Canadian home sales and prices are expected to see a "more pronounced and extended" downturn than previously predicted, as high interest rates weigh on activity.

Following the summertime resumption of rate hikes and the ensuing market slowdown, TD Economics has downgraded its forecast for the Canadian housing market. In a new Provincial Housing Market Outlook, Rishi Sondhi, Economist, projects that national home sales will slump 8% and prices will dip 6% from their Q2 2023 levels by Q1 2024.

On a local level, as has been the case since June, the most significant near-term declines will be seen in Ontario and British Columbia. Quebec, Nova Scotia, Prince Edward Island, and New Brunswick will experience smaller dips in comparison.

Meanwhile, the Prairie provinces and Newfoundland and Labrador are expected to see prices rise, as relatively affordable conditions spur sales. As Sondhi notes, sales-to-new-listings ratios across the Prairies have surged into seller’s territory since the start of the year; in Newfoundland and Labrador, the ratio was 30% above its long-term average in August.

TD is currently under the assumption that the Bank of Canada has finished raising interest rates and will begin cuts in Q2 2024.

"As Canada’s growth engine continues to downshift and investors move to price in the growing likelihood of rate cuts, Canadian bond yields should start to edge down from their current multi-year peak by the end of this year," Sondhi wrote. "Population growth should also remain robust while job markets bend (but not break) under the weight of higher rates. These forces should support gains in home sales and prices, starting in Q2 2024."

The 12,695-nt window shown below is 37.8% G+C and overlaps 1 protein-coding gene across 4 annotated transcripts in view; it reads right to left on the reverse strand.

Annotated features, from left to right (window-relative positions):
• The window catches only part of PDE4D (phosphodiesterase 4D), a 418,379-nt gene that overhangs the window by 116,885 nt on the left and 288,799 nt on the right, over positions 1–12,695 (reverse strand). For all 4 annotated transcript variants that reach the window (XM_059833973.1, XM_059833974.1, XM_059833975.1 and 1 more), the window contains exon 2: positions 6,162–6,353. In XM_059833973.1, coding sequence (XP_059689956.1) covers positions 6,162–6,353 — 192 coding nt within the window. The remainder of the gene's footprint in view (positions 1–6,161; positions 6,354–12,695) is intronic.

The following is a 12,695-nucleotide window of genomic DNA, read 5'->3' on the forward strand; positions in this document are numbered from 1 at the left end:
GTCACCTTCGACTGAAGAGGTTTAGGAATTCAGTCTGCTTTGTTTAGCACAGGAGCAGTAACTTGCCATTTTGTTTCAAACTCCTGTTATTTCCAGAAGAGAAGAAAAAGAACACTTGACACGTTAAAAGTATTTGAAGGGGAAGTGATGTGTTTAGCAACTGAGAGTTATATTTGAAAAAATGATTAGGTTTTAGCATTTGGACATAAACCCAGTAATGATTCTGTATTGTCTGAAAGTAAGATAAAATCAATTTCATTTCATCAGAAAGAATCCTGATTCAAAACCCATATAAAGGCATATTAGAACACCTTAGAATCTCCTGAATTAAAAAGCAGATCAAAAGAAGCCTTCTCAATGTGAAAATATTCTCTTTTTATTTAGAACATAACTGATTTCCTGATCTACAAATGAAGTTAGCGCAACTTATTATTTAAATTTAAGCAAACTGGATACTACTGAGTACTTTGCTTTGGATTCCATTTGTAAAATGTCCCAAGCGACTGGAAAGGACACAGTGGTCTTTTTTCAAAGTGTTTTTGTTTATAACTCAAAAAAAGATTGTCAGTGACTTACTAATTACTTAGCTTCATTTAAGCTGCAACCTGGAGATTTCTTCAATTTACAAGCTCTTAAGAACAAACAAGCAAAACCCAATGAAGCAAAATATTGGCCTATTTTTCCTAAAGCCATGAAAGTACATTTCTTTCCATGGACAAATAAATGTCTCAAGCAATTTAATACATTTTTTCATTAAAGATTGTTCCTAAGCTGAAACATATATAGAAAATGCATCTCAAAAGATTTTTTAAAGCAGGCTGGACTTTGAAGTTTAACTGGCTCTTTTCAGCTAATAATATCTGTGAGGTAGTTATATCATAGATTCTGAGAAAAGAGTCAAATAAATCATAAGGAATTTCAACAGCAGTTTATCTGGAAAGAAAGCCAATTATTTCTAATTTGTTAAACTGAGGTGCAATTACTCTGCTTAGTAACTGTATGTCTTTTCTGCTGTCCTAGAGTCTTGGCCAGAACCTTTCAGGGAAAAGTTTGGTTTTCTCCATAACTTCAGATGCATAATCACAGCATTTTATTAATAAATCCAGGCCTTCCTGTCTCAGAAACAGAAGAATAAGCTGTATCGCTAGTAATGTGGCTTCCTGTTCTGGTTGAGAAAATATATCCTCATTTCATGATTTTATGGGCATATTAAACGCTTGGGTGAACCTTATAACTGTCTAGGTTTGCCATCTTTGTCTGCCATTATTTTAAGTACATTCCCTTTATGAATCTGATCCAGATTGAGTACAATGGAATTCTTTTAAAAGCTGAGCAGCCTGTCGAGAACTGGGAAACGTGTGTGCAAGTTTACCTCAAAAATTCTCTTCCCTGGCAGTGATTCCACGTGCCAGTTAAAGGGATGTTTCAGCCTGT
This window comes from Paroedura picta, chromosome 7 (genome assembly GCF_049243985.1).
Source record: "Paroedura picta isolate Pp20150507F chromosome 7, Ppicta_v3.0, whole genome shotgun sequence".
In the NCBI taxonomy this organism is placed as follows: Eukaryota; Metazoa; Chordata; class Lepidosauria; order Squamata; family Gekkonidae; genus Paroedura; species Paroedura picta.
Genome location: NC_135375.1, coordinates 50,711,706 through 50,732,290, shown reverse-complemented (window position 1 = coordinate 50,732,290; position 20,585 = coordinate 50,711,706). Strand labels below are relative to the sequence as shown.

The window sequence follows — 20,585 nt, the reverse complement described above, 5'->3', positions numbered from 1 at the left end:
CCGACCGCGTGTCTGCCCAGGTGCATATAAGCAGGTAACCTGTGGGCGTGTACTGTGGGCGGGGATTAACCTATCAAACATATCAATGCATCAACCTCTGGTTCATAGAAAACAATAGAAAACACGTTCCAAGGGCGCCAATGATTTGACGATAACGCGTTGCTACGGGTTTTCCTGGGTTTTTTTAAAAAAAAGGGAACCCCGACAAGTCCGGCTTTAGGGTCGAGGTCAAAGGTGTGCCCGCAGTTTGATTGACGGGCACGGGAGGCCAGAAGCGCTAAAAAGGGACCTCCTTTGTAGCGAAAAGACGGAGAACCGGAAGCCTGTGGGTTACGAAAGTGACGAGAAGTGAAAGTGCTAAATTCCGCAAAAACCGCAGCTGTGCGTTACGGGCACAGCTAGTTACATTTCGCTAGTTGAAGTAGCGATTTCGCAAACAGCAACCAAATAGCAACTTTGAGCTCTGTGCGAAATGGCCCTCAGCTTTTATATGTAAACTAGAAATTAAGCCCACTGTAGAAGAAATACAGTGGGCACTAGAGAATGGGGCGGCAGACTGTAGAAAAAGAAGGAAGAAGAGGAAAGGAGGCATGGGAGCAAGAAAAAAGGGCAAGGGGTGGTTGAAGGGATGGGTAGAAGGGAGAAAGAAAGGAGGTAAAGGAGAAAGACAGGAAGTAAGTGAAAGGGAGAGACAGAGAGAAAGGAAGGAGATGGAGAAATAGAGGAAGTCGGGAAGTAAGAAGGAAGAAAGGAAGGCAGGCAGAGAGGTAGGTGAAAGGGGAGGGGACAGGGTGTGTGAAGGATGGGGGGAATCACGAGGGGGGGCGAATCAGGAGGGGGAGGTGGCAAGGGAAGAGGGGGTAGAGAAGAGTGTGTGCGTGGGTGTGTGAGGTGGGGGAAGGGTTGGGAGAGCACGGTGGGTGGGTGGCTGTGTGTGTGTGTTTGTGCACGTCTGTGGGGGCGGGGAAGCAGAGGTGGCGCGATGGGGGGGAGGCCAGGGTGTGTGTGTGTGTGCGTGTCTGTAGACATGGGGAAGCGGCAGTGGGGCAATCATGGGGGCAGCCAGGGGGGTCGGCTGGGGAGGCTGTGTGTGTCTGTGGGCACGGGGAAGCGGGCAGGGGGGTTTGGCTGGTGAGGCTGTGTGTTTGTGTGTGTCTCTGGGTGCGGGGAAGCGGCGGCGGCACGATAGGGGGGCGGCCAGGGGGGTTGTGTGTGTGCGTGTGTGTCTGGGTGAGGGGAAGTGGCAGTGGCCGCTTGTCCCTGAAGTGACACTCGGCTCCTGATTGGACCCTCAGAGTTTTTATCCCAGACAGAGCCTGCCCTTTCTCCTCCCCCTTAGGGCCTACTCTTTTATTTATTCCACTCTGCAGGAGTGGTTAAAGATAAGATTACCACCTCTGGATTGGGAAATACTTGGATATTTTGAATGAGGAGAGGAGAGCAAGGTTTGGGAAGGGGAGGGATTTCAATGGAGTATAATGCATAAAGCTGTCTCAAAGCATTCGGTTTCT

However, "historically challenging" affordability conditions will slow the pace of growth in most provinces. Such a scenario is expected to play out in Ontario, BC, Quebec, Nova Scotia, PEI, and New Brunswick. With the exception of the latter, affordability will remain near historically worst levels over the next few quarters.

In the Prairies and Newfoundland and Labrador, price and sale growth will continue over TD’s forecast horizon.

“We suspect that it will take until 2025 for Canadian home sales to sustainably surpass their pre-pandemic level,” Sondhi said.

TD Economics

Downside risks to TD’s forecast include a weaker-than-expected economy, which would dampen demand and potentially incite forced selling. And, if inflation remains elevated, interest rates will stay higher, too.

In contrast, with Canada’s strong population growth expected to continue, supply shortages will likely persist, driving prices up higher than anticipated.

Real Estate News